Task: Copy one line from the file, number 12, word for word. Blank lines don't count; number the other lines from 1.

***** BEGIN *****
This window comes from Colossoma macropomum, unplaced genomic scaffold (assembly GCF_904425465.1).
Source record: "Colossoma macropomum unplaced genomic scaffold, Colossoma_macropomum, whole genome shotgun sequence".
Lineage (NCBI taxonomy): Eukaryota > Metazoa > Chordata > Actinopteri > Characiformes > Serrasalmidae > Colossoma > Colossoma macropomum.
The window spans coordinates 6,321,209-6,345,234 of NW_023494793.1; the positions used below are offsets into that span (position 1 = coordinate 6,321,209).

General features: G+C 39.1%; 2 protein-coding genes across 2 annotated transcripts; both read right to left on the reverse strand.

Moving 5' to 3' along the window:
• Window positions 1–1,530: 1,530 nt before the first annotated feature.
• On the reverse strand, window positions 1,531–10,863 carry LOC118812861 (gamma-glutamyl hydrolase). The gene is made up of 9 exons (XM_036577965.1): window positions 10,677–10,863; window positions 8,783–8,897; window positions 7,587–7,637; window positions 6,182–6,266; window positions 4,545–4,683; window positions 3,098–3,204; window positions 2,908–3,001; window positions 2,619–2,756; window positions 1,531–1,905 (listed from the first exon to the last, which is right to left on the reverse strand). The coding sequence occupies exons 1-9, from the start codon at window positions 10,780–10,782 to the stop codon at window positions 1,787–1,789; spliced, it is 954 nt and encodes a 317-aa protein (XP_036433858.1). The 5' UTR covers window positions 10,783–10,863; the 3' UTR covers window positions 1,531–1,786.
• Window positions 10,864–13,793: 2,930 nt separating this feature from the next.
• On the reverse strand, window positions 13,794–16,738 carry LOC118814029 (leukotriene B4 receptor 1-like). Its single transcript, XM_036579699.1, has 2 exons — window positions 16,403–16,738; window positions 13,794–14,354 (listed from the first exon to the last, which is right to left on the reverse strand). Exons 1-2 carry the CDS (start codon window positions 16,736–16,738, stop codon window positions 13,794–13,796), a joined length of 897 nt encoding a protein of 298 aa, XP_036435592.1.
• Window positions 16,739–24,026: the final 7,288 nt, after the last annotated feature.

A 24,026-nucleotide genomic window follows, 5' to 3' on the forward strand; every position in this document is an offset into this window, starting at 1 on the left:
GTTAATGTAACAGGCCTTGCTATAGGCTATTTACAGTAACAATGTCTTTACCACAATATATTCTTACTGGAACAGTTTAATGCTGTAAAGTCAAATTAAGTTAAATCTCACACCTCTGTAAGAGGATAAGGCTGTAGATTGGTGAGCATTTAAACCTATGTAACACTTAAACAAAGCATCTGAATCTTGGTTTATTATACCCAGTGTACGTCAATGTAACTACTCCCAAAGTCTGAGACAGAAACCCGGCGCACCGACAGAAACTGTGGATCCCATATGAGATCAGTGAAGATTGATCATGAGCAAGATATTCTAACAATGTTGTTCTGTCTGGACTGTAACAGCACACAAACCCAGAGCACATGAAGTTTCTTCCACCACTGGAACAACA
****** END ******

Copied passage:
A 24,026-nucleotide genomic window follows, 5' to 3' on the forward strand; every position in this document is an offset into this window, starting at 1 on the left: